January 19, 2004 Monday
HEADLINE: Democratic presidential candidate Senator John Kerry discusses his campaign
ANCHORS: HARRY SMITH
HARRY SMITH, co-host:
As we've said, Massachusetts Senator John Kerry made a late charge in Iowa and is currently at the top of the polls. And Senator Kerry joins us this morning.
Do you have a voice left, Senator?
Senator JOHN KERRY (Democratic Presidential Candidate): Oh, a little bit. Working like heck. Harry, you're from out here.
SMITH: Let me ask you this.
Sen. KERRY: You-you know how this works. So we're pushing to the limit. But, you know, Iowans are absolutely extraordinary. They are open-minded, they're independent. They really work at this process. And most importantly, they're deeply concerned about what's happening in our country: the loss of jobs, the pressure on family farms, the difficulties with health care. They want a leader who will really tackle the tough, big, powerful interests of our country that keep diverting the real concerns of the American people, and I am pledged to do that, and I think that's why people are responding to my campaign.
SMITH: Let me ask you this, Senator. A couple of months ago we were out here; visited with you. There was trouble in the campaign. You had to fire some of the-your top people. This is-this is a long, hard retail process. In these last several months, what do you think you've learned about yourself that's important in this campaign?
Sen. KERRY: Harry, I'm a fighter. People knew that from the day I came back from Vietnam and fought against Richard Nixon's war in Vietnam. I fought against Ronald Reagan's illegal war in Central America. I took on powerful interests to stop them from drilling in the Arctic Wildlife Refuge. I've always been a fighter. And I had to reach down deep in order to keep, step by step, moving. But the people of Iowa kept giving me the sense of the possible and hope, because they responded. And I knew that even as some people outside were saying, 'Wow, something's going wrong,' I could feel it here in Iowa. The folks here are-are-are just without cynicism. They have this incredible sense of the land, of America, of the dem-democratic process. I wish every American could come and just feel how powerful these meetings in a barn or a living room or a VFW post are. They're absolutely extraordinary.
Sen. KERRY: And-and what's been happening is-sorry, go ahead.
SMITH: You know, and one-one of the things that you've been doing-we just showed your reunion with Jim Rassmam-is asking veterans for support, and there has been a-a-somewhat of a cynical reaction to this reunion with Jim Rassmam, a man whose life you saved during Vietnam. Was that reunion personal or was it political?
Sen. KERRY: It was very personal. I had no idea he was-he was going to even be around in this campaign. He called the campaign, and he volunteered his services, and he said, 'I haven't seen John in 35 years. This is what happened. I'd like to help the campaign.' And my m-the chairman of my veterans organization immediately said, 'God, I want him to be with John and get together and come out here and be on the trail.' So it-you know, I just-we didn't reach out to him, we didn't look for him, we didn't ask him to sort of be part of it. He volunteered; he's a Republican. And he said he's going to change his registration.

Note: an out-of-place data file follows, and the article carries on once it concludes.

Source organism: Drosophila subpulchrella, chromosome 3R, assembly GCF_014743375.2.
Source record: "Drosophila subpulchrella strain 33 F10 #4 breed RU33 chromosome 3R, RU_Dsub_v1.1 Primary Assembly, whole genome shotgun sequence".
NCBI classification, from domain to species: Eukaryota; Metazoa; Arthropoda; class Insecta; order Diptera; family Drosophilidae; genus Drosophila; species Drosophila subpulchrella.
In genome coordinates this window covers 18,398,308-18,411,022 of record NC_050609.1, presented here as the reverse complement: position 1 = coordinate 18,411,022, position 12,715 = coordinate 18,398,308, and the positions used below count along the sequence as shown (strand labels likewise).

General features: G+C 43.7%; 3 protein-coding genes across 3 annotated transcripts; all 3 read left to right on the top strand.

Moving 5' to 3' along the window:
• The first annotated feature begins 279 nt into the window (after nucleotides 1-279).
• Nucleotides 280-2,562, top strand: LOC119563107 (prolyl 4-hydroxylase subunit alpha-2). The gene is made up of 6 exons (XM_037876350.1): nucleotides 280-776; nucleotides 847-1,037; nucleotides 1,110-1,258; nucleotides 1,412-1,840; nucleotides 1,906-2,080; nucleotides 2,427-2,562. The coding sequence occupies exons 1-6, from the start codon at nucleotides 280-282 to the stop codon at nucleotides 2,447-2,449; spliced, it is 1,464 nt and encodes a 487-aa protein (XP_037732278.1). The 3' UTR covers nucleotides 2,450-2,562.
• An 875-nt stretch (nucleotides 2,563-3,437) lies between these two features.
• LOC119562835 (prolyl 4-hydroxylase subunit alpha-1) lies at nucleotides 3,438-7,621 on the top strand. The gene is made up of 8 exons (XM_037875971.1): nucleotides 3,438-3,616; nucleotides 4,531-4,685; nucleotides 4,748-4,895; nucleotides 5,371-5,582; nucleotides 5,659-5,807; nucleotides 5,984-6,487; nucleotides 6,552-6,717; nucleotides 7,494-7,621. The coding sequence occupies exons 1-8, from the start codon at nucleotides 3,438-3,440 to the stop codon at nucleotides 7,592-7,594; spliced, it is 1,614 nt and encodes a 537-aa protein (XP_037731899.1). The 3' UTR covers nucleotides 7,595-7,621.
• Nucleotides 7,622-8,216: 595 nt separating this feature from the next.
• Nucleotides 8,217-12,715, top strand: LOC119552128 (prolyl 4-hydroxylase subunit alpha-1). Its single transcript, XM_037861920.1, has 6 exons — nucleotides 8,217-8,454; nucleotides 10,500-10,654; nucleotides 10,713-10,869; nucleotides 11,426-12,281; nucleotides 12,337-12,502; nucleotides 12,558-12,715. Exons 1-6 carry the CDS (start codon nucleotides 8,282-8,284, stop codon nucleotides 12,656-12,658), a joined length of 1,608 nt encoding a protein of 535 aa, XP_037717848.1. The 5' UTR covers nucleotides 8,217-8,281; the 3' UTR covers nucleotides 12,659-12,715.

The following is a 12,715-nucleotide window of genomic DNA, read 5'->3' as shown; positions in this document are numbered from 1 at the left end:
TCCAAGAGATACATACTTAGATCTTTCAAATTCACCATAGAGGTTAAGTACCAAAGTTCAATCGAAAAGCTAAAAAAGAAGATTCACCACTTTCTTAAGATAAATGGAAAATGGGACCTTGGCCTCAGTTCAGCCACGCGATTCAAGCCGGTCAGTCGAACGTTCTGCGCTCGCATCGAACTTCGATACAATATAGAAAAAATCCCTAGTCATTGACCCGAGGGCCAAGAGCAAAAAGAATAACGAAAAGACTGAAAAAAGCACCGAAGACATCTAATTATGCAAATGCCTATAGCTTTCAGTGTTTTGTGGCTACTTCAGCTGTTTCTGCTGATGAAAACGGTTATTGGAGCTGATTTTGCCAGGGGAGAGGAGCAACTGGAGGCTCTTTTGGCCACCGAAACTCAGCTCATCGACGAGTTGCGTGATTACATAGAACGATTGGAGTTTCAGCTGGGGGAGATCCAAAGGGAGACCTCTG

So, you know, veterans all across the country, Harry, are angry that the administration has cut $1.8 billion from the VA budget even as we are creating new veterans. The veterans who i-who are out there today are having a harder and harder time getting help, getting access to the VA. We have 40,000 veterans who wait months just to get a doctor to sign off on their prescription drugs. I think that it's important to keep faith with veterans, and the veterans are an important part of my race.
Sen. KERRY: They understand that it's important to keep faith.
SMITH: Final question, real quickly. You're precariously at the top of the polls right now. Do you have to finish first and-or second in order to get the momentum you need to go to New Hampshire?
Sen. KERRY: You know, that's an incredible question, given the fact that almost everybody was writing off my campaign about three weeks and four weeks ago. Now suddenly people are trying to push those expectations. I've always said there are three tickets out of Iowa, and I was going to fight for one of them. I think it's quite remarkable that we're doing as well as we are at this point in time. It's a credit to the independence of the people out here who really listen. And we're going to keep fighting till the last moment. The I-I...
SMITH: All right.
Sen. KERRY: ...people of Iowa will decide who finishes in what order tonight, Harry. But I'll tell you this: America needs new leadership. We need to repair our reputation abroad...
Sen. KERRY: ...we need to get our troops out of Iraq and begin to build a new relationship, and we need to put people back to work. I have a plan to do those things...
Sen. KERRY: ...and I think that's what people are responding to.
SMITH: All right. All right, Senator Kerry. Thank you so much for your time this morning. Do appreciate it.
Sen. KERRY: Thank you, sir. Thank you, Harry.
SMITH: Now let's go back to-you bet. Now back to Julie in New York.
JULIE CHEN (Co-host): All right. Thanks a lot, Harry.
Copyright 2004 CBS Worldwide Inc.